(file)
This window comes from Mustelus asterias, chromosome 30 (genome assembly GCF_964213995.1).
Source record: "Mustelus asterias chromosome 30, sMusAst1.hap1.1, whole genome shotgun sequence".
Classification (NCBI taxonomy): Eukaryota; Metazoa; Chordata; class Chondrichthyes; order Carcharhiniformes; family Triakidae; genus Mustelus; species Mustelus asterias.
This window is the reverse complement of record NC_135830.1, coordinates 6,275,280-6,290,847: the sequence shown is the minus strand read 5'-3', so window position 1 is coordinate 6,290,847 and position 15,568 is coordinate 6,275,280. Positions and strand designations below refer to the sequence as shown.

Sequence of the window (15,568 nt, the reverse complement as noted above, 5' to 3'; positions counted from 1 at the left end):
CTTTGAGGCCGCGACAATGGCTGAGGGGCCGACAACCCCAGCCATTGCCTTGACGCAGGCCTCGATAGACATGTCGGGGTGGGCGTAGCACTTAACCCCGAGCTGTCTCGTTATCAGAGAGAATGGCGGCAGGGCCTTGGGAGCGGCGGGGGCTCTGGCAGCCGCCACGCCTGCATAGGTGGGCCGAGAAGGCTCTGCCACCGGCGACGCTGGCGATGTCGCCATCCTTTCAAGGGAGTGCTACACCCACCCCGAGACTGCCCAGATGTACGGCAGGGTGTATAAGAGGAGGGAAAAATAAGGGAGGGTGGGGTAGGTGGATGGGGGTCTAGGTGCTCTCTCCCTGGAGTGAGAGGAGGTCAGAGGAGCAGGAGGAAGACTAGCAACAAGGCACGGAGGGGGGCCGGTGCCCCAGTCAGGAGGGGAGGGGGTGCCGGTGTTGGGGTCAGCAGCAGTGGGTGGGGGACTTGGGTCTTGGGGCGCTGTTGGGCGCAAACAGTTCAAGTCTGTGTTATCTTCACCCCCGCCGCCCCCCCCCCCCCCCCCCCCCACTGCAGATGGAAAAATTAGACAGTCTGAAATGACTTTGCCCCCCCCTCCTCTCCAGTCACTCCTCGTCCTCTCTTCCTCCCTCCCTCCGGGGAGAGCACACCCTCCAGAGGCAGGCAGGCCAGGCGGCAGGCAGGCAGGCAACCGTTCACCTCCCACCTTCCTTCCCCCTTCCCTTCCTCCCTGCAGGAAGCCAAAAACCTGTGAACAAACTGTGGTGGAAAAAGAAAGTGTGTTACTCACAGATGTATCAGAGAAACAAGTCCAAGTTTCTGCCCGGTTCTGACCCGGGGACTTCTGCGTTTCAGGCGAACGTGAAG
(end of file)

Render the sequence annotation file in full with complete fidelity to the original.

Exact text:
This window comes from Mustelus asterias, chromosome 30 (genome assembly GCF_964213995.1).
Source record: "Mustelus asterias chromosome 30, sMusAst1.hap1.1, whole genome shotgun sequence".
Classification (NCBI taxonomy): Eukaryota; Metazoa; Chordata; class Chondrichthyes; order Carcharhiniformes; family Triakidae; genus Mustelus; species Mustelus asterias.
This window is the reverse complement of record NC_135830.1, coordinates 6,275,280-6,290,847: the sequence shown is the minus strand read 5'-3', so window position 1 is coordinate 6,290,847 and position 15,568 is coordinate 6,275,280. Positions and strand designations below refer to the sequence as shown.

Sequence of the window (15,568 nt, the reverse complement as noted above, 5' to 3'; positions counted from 1 at the left end):
CTTTGAGGCCGCGACAATGGCTGAGGGGCCGACAACCCCAGCCATTGCCTTGACGCAGGCCTCGATAGACATGTCGGGGTGGGCGTAGCACTTAACCCCGAGCTGTCTCGTTATCAGAGAGAATGGCGGCAGGGCCTTGGGAGCGGCGGGGGCTCTGGCAGCCGCCACGCCTGCATAGGTGGGCCGAGAAGGCTCTGCCACCGGCGACGCTGGCGATGTCGCCATCCTTTCAAGGGAGTGCTACACCCACCCCGAGACTGCCCAGATGTACGGCAGGGTGTATAAGAGGAGGGAAAAATAAGGGAGGGTGGGGTAGGTGGATGGGGGTCTAGGTGCTCTCTCCCTGGAGTGAGAGGAGGTCAGAGGAGCAGGAGGAAGACTAGCAACAAGGCACGGAGGGGGGCCGGTGCCCCAGTCAGGAGGGGAGGGGGTGCCGGTGTTGGGGTCAGCAGCAGTGGGTGGGGGACTTGGGTCTTGGGGCGCTGTTGGGCGCAAACAGTTCAAGTCTGTGTTATCTTCACCCCCGCCGCCCCCCCCCCCCCCCCCCCCCACTGCAGATGGAAAAATTAGACAGTCTGAAATGACTTTGCCCCCCCCTCCTCTCCAGTCACTCCTCGTCCTCTCTTCCTCCCTCCCTCCGGGGAGAGCACACCCTCCAGAGGCAGGCAGGCCAGGCGGCAGGCAGGCAGGCAACCGTTCACCTCCCACCTTCCTTCCCCCTTCCCTTCCTCCCTGCAGGAAGCCAAAAACCTGTGAACAAACTGTGGTGGAAAAAGAAAGTGTGTTACTCACAGATGTATCAGAGAAACAAGTCCAAGTTTCTGCCCGGTTCTGACCCGGGGACTTCTGCGTTTCAGGCGAACGTGAAG